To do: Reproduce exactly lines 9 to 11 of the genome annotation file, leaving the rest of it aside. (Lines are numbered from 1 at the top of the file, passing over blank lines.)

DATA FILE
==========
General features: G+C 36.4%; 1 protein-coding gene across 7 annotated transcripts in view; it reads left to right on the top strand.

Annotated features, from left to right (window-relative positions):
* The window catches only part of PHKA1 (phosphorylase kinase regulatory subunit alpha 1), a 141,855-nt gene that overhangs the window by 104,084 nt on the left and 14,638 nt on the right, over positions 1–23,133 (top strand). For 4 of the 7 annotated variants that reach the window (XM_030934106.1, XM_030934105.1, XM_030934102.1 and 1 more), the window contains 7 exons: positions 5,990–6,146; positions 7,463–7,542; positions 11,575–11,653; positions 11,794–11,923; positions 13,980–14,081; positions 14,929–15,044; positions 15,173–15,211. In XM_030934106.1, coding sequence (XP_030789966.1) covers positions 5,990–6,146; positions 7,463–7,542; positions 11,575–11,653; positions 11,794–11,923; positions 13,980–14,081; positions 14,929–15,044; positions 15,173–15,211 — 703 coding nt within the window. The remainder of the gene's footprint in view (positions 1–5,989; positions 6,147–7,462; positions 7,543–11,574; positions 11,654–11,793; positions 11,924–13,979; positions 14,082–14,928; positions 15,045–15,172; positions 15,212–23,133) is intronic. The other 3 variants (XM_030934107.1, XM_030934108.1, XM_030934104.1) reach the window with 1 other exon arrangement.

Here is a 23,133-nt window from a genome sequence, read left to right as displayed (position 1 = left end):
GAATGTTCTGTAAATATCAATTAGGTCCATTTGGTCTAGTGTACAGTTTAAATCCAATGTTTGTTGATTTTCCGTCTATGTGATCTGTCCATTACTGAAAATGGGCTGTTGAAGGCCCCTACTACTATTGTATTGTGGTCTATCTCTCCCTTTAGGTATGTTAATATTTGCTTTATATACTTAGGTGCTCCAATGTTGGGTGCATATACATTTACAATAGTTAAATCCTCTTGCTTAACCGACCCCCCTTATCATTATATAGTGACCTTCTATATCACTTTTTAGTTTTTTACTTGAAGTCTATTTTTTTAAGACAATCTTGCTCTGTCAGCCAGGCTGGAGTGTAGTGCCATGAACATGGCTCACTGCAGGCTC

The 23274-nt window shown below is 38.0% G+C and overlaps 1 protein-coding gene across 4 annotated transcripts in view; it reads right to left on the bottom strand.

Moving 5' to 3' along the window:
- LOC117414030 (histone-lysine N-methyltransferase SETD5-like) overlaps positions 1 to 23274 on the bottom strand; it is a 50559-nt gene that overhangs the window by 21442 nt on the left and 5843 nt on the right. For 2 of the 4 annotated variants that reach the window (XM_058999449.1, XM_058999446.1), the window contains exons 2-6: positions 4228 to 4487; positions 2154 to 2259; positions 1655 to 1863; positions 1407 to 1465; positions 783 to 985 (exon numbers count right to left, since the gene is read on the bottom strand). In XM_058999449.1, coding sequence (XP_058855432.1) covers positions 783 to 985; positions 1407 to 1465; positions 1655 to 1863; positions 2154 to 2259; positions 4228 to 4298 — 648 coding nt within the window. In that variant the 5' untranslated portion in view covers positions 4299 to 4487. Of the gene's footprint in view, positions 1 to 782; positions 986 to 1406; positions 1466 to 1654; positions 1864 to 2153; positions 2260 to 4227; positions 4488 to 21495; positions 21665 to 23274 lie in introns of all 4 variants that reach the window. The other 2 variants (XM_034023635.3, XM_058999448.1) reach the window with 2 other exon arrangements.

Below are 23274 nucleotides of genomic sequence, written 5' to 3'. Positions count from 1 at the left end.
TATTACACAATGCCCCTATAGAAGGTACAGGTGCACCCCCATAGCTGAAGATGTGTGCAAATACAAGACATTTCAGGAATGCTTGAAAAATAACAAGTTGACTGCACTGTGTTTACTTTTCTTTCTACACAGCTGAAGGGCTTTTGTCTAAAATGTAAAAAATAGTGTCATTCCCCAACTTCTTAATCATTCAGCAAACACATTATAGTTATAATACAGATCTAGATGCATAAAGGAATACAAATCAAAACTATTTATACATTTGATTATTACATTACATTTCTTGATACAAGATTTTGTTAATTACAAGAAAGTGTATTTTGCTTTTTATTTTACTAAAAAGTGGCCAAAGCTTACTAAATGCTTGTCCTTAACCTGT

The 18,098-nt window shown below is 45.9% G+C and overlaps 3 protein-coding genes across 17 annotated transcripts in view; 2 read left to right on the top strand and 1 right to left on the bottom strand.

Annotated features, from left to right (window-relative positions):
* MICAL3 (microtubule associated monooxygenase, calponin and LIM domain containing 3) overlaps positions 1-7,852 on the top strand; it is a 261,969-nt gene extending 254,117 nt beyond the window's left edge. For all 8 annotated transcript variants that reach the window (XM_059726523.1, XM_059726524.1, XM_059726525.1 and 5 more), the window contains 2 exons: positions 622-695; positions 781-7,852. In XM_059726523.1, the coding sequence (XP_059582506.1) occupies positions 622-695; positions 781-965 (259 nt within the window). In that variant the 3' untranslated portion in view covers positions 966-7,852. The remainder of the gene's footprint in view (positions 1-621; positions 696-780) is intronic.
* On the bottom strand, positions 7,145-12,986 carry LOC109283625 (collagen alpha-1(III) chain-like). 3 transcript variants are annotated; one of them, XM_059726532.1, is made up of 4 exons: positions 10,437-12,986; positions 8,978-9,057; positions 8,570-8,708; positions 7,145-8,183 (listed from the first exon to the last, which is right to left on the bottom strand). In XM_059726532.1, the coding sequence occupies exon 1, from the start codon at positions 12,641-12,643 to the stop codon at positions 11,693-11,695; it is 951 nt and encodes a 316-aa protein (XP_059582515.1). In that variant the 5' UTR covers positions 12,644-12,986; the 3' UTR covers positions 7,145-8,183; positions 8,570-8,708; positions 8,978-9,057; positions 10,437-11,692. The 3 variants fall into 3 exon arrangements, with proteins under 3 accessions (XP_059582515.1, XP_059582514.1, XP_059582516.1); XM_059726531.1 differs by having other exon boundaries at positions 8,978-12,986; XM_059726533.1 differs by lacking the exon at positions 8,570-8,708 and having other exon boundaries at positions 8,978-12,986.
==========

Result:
Below are 23274 nucleotides of genomic sequence, written 5' to 3'. Positions count from 1 at the left end.
TATTACACAATGCCCCTATAGAAGGTACAGGTGCACCCCCATAGCTGAAGATGTGTGCAAATACAAGACATTTCAGGAATGCTTGAAAAATAACAAGTTGACTGCACTGTGTTTACTTTTCTTTCTACACAGCTGAAGGGCTTTTGTCTAAAATGTAAAAAATAGTGTCATTCCCCAACTTCTTAATCATTCAGCAAACACATTATAGTTATAATACAGATCTAGATGCATAAAGGAATACAAATCAAAACTATTTATACATTTGATTATTACATTACATTTCTTGATACAAGATTTTGTTAATTACAAGAAAGTGTATTTTGCTTTTTATTTTACTAAAAAGTGGCCAAAGCTTACTAAATGCTTGTCCTTAACCTGT

The 18,098-nt window shown below is 45.9% G+C and overlaps 3 protein-coding genes across 17 annotated transcripts in view; 2 read left to right on the top strand and 1 right to left on the bottom strand.